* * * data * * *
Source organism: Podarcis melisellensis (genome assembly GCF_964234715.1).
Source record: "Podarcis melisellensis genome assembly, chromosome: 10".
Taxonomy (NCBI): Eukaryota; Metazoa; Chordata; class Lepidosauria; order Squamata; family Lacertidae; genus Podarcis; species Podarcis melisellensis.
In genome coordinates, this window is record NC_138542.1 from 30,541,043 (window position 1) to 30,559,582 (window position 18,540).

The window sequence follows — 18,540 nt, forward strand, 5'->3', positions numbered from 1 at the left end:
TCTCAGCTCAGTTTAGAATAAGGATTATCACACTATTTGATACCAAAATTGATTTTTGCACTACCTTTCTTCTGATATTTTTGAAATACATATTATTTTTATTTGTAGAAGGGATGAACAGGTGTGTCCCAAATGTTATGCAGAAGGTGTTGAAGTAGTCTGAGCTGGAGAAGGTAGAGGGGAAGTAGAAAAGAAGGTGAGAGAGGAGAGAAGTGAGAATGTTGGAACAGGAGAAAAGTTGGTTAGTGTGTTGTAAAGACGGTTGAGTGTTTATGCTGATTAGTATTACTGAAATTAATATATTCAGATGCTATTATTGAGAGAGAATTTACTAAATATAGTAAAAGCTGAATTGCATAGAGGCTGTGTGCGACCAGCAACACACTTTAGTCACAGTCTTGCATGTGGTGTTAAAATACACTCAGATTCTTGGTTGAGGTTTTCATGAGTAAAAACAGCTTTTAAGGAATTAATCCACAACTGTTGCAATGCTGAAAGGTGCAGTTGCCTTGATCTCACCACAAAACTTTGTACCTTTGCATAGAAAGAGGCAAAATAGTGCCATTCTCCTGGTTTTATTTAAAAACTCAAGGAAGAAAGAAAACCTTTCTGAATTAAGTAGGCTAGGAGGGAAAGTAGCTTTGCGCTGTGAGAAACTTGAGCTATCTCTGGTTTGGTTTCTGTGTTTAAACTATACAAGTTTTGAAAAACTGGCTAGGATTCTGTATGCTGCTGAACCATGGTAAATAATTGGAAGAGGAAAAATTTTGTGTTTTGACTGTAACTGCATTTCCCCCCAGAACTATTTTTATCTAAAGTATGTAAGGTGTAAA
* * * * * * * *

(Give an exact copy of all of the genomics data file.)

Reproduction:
Source organism: Podarcis melisellensis (genome assembly GCF_964234715.1).
Source record: "Podarcis melisellensis genome assembly, chromosome: 10".
Taxonomy (NCBI): Eukaryota; Metazoa; Chordata; class Lepidosauria; order Squamata; family Lacertidae; genus Podarcis; species Podarcis melisellensis.
In genome coordinates, this window is record NC_138542.1 from 30,541,043 (window position 1) to 30,559,582 (window position 18,540).

The window sequence follows — 18,540 nt, forward strand, 5'->3', positions numbered from 1 at the left end:
TCTCAGCTCAGTTTAGAATAAGGATTATCACACTATTTGATACCAAAATTGATTTTTGCACTACCTTTCTTCTGATATTTTTGAAATACATATTATTTTTATTTGTAGAAGGGATGAACAGGTGTGTCCCAAATGTTATGCAGAAGGTGTTGAAGTAGTCTGAGCTGGAGAAGGTAGAGGGGAAGTAGAAAAGAAGGTGAGAGAGGAGAGAAGTGAGAATGTTGGAACAGGAGAAAAGTTGGTTAGTGTGTTGTAAAGACGGTTGAGTGTTTATGCTGATTAGTATTACTGAAATTAATATATTCAGATGCTATTATTGAGAGAGAATTTACTAAATATAGTAAAAGCTGAATTGCATAGAGGCTGTGTGCGACCAGCAACACACTTTAGTCACAGTCTTGCATGTGGTGTTAAAATACACTCAGATTCTTGGTTGAGGTTTTCATGAGTAAAAACAGCTTTTAAGGAATTAATCCACAACTGTTGCAATGCTGAAAGGTGCAGTTGCCTTGATCTCACCACAAAACTTTGTACCTTTGCATAGAAAGAGGCAAAATAGTGCCATTCTCCTGGTTTTATTTAAAAACTCAAGGAAGAAAGAAAACCTTTCTGAATTAAGTAGGCTAGGAGGGAAAGTAGCTTTGCGCTGTGAGAAACTTGAGCTATCTCTGGTTTGGTTTCTGTGTTTAAACTATACAAGTTTTGAAAAACTGGCTAGGATTCTGTATGCTGCTGAACCATGGTAAATAATTGGAAGAGGAAAAATTTTGTGTTTTGACTGTAACTGCATTTCCCCCCAGAACTATTTTTATCTAAAGTATGTAAGGTGTAAA